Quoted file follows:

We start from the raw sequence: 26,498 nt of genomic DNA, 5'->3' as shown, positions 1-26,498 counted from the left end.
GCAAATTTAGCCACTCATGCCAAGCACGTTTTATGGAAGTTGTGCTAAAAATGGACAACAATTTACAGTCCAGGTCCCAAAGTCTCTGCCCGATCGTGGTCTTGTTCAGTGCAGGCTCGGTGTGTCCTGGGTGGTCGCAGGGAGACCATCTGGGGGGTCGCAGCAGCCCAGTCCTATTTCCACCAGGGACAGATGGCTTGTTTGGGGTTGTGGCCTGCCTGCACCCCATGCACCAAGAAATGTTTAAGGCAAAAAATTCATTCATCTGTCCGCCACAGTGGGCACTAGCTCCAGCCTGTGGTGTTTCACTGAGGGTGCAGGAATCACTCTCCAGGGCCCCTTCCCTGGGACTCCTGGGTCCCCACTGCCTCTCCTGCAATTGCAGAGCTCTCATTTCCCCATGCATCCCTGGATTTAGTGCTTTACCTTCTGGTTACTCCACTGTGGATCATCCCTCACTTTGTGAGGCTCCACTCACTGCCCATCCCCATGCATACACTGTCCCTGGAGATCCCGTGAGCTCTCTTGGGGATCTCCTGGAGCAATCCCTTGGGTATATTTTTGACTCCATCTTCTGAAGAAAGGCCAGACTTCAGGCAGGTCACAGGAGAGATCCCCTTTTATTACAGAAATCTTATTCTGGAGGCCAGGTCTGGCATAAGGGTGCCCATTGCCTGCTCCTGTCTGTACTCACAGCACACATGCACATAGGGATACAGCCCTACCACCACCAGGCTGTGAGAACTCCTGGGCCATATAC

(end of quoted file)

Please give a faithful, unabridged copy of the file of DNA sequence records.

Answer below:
We start from the raw sequence: 26,498 nt of genomic DNA, 5'->3' as shown, positions 1-26,498 counted from the left end.
GCAAATTTAGCCACTCATGCCAAGCACGTTTTATGGAAGTTGTGCTAAAAATGGACAACAATTTACAGTCCAGGTCCCAAAGTCTCTGCCCGATCGTGGTCTTGTTCAGTGCAGGCTCGGTGTGTCCTGGGTGGTCGCAGGGAGACCATCTGGGGGGTCGCAGCAGCCCAGTCCTATTTCCACCAGGGACAGATGGCTTGTTTGGGGTTGTGGCCTGCCTGCACCCCATGCACCAAGAAATGTTTAAGGCAAAAAATTCATTCATCTGTCCGCCACAGTGGGCACTAGCTCCAGCCTGTGGTGTTTCACTGAGGGTGCAGGAATCACTCTCCAGGGCCCCTTCCCTGGGACTCCTGGGTCCCCACTGCCTCTCCTGCAATTGCAGAGCTCTCATTTCCCCATGCATCCCTGGATTTAGTGCTTTACCTTCTGGTTACTCCACTGTGGATCATCCCTCACTTTGTGAGGCTCCACTCACTGCCCATCCCCATGCATACACTGTCCCTGGAGATCCCGTGAGCTCTCTTGGGGATCTCCTGGAGCAATCCCTTGGGTATATTTTTGACTCCATCTTCTGAAGAAAGGCCAGACTTCAGGCAGGTCACAGGAGAGATCCCCTTTTATTACAGAAATCTTATTCTGGAGGCCAGGTCTGGCATAAGGGTGCCCATTGCCTGCTCCTGTCTGTACTCACAGCACACATGCACATAGGGATACAGCCCTACCACCACCAGGCTGTGAGAACTCCTGGGCCATATAC